Github Commits

You will be graded partly on the quality of your Github commits. Professionals generally follow these guidelines:

  • commit their code after every significant change,
  • the code should run without errors after each commit, and
  • every commit has a descriptive commit message.

These guidelines are not always possible, but you will be expected to follow these guidelines as much as possible. Break your problem into smaller pieces, and work iteratively to solve each small problem. Test your code after each small change you make, and address errors as soon as they arise. It will make your life easier!

Tests and Test results

You must name your python 3 script as assign1.py. The script should accept two command line arguments, the first one is the date in "DD-MM-YYYY" format, and the second one is the number of day from the given date, a positive value indicates the number of days after the given date, and a negative value indicates the number of days before the given date. If the "DD-MM-YYYY" format is broken, your script should give an appropriate error message. Invalid months (>12) or invalid days of month(different for each month), should be detected and give appropriate error messages. For example:

  • python3 assign1.py 01-01-2019 1, and the output should be
  • python3 assign1.py 01-01-2019 -1, and the output should be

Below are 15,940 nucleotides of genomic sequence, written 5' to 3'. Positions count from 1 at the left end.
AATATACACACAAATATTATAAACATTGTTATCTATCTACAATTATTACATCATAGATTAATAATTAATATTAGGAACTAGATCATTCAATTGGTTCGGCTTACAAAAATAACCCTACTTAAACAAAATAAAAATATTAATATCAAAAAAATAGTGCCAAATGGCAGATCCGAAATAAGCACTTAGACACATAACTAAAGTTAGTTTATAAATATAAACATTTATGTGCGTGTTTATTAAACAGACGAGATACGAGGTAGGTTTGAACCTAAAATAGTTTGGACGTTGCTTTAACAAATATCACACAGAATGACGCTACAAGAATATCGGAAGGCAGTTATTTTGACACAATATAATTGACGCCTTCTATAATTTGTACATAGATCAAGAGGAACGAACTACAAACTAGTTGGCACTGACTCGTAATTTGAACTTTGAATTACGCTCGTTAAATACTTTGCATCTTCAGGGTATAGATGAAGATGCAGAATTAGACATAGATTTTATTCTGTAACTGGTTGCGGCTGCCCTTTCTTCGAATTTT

• python3 assign1.py 01-06-2020 365, and the output should be
  • python3 assign1.py 01-01-2019 365, and the output should be
  • python3 assign1.py 01-01-2021 -366 , and the output should be
  • python3 assign1.py 01-13-2018 1, and the output should be
    Error: wrong month entered
  • python3 assign1.py 99-01-2020 1, and the output should be
    Error: wrong day entered
  • python3 assign1.py 2018 2, and the output should be
    Error: wrong date entered

If there is too few or too many command line arguments given, display the proper usage:

  • Usage: assign1.py DD-MM-YYYY N

Script structure and sample template

The following is a brief description of each function:

  • The dbda() function should be the main function of your script. The dbda() function will take a date in "DD-MM-YYYY" format, a positive or negative integer, and return a date either before or after the given date according to the value of the given integer in the same format. Your dbda() function should delegate the actual calculation of the target date to either the after() function or the before() function.
  • The before() function will take a date in "DD-MM-YYYY" format and return the date of the previous day in the same format.
  • The after() function will take a date in "DD-MM-YYYY" format and return the date of the next day in the same format. Next paragraph is a sample python code for the after() function. To earn the maximum possible mark for the assignment, you should modify the sample after() function to make use of the days_in_mon() function.